Children are meant to live in families–not institutions. But some children need the structured group setting of an institution to process the extremely difficult path they’ve been on and stabilize to a level that they can safely live with a family.
Our focus from intake to release is deinstitutionalization. Our homes, our therapeutic model, and our routines are designed to prepare children to thrive with their forever families.
100% of our past and current residents believe House of Providence safe, clean, comfortable, and "a good place for kids to heal."
Healing from trauma is not a linear process, and it doesn’t happen merely through therapy. It comes through living the fullness of life and embarking on a journey of self discovery that used to be impossible in the midst of so much fear and pain.
Children come to us with one self-identifying label: victim. The desperation of their situation weighs down on them and locks them in fear brain--crushing growth, learning, and a healthy sense of self.
To diminish the weight of this label, we introduce other equally strong, positive labels by creating a healthy childhood environment--complete with love, family, friendship, community, accomplishments, and adventures!
Over time and through intentional daily living, activities, and conversations, self-esteem rises and identity finds its root in being unconditionally loved, in belonging, and in the beautifully unique and complex personality that can finally break free from survival mode.
Collectively parenting these children as we stare into the face of such profound brokenness requires a level of communication and support that goes far beyond the typical workplace. This is a high burnout field--but these children desperately need consistency and unconditional love to heal.
Our staff isn’t just staff--it’s family. Operating like a family means we communicate better, support and validate each other, and show our love for each other in ways that call us each to a higher standard of excellence, prevent burnout, and put the needs of the children in our care first every time.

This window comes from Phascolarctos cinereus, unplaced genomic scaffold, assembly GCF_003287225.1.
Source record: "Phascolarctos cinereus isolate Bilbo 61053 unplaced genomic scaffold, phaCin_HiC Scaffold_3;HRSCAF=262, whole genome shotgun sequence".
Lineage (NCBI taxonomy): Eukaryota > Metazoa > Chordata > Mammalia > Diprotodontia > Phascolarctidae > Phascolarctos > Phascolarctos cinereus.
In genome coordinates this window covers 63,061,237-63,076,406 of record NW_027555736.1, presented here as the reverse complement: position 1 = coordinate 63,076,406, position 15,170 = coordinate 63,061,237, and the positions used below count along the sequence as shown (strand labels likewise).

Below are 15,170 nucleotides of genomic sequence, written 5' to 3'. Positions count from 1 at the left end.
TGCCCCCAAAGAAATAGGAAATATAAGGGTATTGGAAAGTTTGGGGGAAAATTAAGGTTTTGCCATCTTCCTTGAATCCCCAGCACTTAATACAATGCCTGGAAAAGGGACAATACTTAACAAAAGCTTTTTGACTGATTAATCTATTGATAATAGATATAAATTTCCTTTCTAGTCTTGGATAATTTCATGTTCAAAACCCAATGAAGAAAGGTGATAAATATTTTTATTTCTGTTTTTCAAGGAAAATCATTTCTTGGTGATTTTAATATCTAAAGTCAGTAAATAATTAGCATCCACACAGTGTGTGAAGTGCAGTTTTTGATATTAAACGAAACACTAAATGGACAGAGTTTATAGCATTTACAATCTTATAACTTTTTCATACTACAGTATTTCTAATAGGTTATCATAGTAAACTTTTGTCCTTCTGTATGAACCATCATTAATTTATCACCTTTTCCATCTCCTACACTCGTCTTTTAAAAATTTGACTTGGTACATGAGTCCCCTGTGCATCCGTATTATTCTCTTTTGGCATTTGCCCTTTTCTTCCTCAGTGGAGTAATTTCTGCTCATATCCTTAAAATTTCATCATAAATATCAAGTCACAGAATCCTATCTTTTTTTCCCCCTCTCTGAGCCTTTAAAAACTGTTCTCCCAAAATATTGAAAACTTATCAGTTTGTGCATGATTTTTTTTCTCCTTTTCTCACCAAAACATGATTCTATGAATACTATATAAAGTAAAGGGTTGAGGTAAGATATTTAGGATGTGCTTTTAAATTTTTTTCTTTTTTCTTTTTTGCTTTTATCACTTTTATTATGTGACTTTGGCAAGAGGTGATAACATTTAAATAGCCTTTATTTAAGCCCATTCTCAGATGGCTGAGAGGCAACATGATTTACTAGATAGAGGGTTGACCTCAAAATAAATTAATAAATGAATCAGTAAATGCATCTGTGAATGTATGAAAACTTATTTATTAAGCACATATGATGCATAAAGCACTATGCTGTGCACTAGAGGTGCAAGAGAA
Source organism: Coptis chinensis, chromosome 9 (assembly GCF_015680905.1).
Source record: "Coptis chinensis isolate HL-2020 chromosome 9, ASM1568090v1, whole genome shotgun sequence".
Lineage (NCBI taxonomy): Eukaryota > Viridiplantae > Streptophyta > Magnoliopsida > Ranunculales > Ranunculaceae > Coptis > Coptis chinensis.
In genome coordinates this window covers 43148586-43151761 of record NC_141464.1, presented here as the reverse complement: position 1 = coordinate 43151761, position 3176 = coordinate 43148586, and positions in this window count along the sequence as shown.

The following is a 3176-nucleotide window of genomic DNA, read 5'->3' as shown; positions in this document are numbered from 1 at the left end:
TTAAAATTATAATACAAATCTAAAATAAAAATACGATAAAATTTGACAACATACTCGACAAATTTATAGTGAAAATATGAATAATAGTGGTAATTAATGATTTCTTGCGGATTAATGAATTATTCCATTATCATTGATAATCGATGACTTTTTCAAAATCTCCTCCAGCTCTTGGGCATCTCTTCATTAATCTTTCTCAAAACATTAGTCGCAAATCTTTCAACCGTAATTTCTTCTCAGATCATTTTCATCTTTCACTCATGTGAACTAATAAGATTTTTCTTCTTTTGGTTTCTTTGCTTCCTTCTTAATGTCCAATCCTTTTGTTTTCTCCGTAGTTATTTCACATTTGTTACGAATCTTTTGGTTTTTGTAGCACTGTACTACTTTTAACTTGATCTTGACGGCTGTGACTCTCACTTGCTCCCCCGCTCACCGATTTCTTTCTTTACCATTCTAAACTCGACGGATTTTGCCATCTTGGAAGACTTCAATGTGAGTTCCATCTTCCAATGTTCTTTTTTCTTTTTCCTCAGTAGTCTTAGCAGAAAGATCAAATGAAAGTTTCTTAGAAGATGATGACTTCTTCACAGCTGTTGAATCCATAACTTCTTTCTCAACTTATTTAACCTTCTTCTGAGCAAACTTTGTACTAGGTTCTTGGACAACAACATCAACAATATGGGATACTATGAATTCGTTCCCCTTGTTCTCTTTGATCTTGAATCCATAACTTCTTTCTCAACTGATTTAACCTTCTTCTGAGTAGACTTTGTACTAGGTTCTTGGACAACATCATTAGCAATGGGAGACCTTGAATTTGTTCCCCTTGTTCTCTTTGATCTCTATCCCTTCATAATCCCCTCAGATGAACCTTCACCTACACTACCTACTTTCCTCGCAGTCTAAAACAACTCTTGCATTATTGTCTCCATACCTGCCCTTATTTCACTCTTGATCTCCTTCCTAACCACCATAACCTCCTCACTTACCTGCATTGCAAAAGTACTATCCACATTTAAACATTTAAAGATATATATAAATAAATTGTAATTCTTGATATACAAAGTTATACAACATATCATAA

Unaddressed attachment disorder is the number one reason adoptees struggle in their forever families. For children who have been taught at every turn not to trust people--and even to expect harm from them--there’s a big difference between being safe and feeling safe.
Through time, and consistent, loving relationships, we teach the children in our care that there are safe people they can trust to love and protect them. This foundation allows them to let go of their need for control and other maladaptive coping behaviors that might have helped them survive in the past--replacing them with healthier choices that serve them.
When children need us at HOP, it means those in positions of authority and caregiving in their lives have failed and mistreated them; coming under the authority of anyone or anything is often a very scary thing for them.
Through building security and confidence, we teach them not only are there types of authority they need to cooperate with, but that coming under certain authority can protect & support them and lead them to lasting success and healing.